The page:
15 September 2015

They say in televised sport the camera never lies and the same could be said for statistics in cricket.


Now that the season is all but over it is worth noting Waringstown’s almost compete domination of the NCU Premier League stats. They produced the best individual batting average, the highest individual aggregate runs, the best individual batting strike rate, the best team run rate, the best batting aggregate, the best bowling average, the best bowling economy, the highest team score (five out of the top six), the most catches, the most centuries by a batsman and probably another set of figures that don’t feature in the superb set of numbers that John Boomer produces every year.

Add the Irish Senior Cup and the Premier League title and there isn’t any doubt about the NCU Team of the Year.

It was a magnificent season for the Villagers and for several of their best performers. Opening batsman James Hall was tremendous with 1,104 runs, five centuries, including two double centuries and the best batting average of 81.43. His strike rate was 94.83 and if he’s not Ireland material then who is?

The evergreen Kyle McCallan remains peerless and topped both the bowling averages and the economy rate. At 2.8 for 140 overs he was the gem in the Waringstown bowling crown although well done Phil Eaglestone with 44 wickets. It may seem a long way from the great years of Monteith, Corlett and company, but modern cricket is set up for batsmen, even if bowlers win matches. Ruan Pretorius had the best strike rate at 136.76 and Greg Thomson took the most catches. However, how many times did he produce match-winning cameos down the innings? 

Most of the overseas professionals performed well, particularly South Africans ‘Rassie’ van der Dussen at CIYMS and Peter Malan at North Down. However, they did not dominate the stats as in the past and from the evidence of this year local players have not only closed the gap, they have lifted their game to meet the challenge. NCU cricket has certainly moved to another level with eight scores above 300, admittedly five from Waringstown, including the 420-6 pounding of Carrickfergus. The sceptics might claim the standard of bowling has declined, but this is perception rather than reality. The game has a more volatile dynamic than yesteryear with strike rates and economy rates much more important than averages and aggregates, something the dinosaurs can’t get their head around. Cameo innings can win matches and a bowler taking a few wickets at the death can also be a big match winner. It all adds up to more exciting cricket and a different culture from cricket a few decades ago.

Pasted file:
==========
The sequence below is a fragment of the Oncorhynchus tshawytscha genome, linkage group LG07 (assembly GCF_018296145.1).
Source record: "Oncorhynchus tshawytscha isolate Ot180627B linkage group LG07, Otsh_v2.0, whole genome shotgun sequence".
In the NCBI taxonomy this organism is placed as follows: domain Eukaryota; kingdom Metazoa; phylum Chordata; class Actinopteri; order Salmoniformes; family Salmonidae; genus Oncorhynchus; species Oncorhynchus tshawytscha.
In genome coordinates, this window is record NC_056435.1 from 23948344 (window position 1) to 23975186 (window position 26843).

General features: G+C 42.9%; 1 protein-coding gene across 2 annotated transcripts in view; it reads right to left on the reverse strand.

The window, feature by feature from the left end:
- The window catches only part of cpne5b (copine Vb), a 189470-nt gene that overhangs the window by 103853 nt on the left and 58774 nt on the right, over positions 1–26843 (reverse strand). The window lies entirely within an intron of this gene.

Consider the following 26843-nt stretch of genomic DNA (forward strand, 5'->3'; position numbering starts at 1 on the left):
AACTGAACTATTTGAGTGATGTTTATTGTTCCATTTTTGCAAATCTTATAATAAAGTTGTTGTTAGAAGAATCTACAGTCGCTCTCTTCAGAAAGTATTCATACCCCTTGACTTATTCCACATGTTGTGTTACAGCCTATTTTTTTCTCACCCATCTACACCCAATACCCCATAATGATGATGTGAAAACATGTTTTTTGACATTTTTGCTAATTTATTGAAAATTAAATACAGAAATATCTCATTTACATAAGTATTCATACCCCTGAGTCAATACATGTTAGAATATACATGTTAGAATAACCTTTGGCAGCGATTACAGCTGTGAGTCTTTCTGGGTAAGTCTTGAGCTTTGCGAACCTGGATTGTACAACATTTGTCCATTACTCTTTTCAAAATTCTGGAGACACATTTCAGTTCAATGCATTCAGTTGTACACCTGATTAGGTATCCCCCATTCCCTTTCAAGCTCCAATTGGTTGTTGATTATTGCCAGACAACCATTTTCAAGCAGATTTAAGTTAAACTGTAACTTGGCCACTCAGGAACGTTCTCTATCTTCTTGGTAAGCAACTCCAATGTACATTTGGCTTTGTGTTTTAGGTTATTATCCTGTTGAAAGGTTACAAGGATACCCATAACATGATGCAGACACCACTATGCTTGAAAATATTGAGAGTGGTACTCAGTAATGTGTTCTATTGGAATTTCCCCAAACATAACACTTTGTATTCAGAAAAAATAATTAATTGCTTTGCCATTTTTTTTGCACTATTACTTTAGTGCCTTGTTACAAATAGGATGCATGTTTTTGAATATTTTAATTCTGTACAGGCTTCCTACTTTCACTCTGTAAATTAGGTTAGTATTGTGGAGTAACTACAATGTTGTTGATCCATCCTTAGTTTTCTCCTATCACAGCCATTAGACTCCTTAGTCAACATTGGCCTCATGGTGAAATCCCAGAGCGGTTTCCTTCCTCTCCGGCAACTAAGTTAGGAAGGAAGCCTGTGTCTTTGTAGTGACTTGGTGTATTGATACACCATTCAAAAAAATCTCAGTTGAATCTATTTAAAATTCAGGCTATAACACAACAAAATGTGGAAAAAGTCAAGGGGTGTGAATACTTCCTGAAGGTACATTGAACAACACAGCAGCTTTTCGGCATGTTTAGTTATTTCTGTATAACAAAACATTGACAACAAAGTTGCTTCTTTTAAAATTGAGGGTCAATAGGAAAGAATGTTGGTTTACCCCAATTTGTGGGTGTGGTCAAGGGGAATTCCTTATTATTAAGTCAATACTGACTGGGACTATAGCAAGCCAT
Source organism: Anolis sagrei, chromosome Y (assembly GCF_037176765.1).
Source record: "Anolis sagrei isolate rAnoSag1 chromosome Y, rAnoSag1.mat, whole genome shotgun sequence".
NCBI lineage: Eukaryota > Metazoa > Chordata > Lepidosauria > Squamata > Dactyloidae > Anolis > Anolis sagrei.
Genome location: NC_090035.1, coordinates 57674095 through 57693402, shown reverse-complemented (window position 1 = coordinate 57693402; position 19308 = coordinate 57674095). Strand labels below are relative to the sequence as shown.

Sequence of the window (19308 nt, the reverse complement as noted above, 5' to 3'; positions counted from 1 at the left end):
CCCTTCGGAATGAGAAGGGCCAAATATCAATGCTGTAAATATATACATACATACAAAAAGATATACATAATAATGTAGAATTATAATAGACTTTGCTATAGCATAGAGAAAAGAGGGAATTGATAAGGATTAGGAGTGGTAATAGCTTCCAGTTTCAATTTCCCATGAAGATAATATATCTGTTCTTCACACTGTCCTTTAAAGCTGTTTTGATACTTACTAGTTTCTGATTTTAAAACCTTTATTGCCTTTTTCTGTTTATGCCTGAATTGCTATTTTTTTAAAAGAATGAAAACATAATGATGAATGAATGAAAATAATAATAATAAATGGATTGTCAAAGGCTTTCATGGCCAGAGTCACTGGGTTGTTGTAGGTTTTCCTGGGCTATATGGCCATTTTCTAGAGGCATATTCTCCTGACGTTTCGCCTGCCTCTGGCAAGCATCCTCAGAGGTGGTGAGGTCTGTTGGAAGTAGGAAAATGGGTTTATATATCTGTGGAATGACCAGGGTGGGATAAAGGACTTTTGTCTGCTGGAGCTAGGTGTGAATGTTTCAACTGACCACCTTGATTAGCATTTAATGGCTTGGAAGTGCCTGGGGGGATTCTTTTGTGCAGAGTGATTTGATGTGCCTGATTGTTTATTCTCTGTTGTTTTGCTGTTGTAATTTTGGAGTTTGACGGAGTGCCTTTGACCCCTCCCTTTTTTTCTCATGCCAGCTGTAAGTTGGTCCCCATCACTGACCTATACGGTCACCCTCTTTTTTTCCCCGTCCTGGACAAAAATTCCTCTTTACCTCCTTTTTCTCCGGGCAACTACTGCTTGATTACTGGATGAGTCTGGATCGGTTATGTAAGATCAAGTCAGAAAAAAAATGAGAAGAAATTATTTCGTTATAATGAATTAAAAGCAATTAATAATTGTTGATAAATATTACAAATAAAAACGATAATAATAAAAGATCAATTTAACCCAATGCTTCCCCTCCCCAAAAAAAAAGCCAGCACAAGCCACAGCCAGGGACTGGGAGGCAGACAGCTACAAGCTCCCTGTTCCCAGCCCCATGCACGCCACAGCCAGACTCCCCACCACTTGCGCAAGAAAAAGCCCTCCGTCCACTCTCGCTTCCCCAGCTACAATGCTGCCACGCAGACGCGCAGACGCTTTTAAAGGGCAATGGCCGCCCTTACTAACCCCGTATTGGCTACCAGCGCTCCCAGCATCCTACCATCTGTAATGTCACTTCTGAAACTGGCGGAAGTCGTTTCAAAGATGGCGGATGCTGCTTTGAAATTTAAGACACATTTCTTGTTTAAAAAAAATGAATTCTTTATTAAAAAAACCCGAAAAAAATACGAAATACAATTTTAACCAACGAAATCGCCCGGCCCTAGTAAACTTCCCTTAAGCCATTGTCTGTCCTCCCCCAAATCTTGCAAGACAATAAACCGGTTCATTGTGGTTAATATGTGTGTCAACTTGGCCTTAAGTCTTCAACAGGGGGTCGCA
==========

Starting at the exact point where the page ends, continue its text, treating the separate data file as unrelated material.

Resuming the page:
Teams and individuals in the Premier League should take advantage of the excellent Cricket Europe stats to review their strengths and weaknesses. Several team performances stand out, Waringstown apart. North Down punched above their weight with a young team and could have won the title had they beaten Waringstown. Admittedly, that was a tall order, but few pundits would have given them that chance pre-season. They did win the Ulster Cup, which should stand them in good stead going forward. Instonians were always off the pace and lost key matches against their closest rivals, while CIYMS will take pride in winning the Senior Challenge Cup and the Twenty20 Cup. They looked invincible pre-season, but their rivals rose to the challenge and that produced some exciting tight matches. Carrick and Lisburn were the great survivors, but Ballymena struggled throughout the season and will return to the Premier League a better team once they rebuild in Section One.

There were many excellent individual performances outside the Waringstown invincibles mentioned above. It was great to see James Shannon back to his brilliant best, and young James McCollum establish himself at this level. Neil Russell’s strike rate was again impressive and Regan West showed some of his old form with two centuries after his horrific injury woes. Chris Dougherty was the top wicket-keeper by a distance and also had a fine season with the bat, while his teammate Trevor Britton had some terrific bowling spells. But the big mover was leg spinner Jacob Mulder at North Down, who really came into his own at The Green on a friendly batting track and proved more than a capable replacement for James Cameron-Dow, who did well at Belmont. All-rounders are worth their weight in gold in modern cricket and Peter Eakin was the pick of the local players this season and seems to have recovered from the injuries that plagued him last year.

On the evidence of the 2015 stats there is plenty of talent in NCU cricket and Waringstown and CIYMS have set the benchmark for other teams to reach. On reflection the spread of the major trophies was probably fair over the season, but looking at the Waringstown stats it shows what everyone has to do to match them.

The only ‘trophy’ left to win is the aggregate attendance at this year’s Annual Dinner in the Clayton Hotel on Saturday 10 October. Who will bet against the Villagers adding it to their impressive stats this season?

Let’s come out in numbers and salute our best performers. They have earned that respect.

Clarence Hiles


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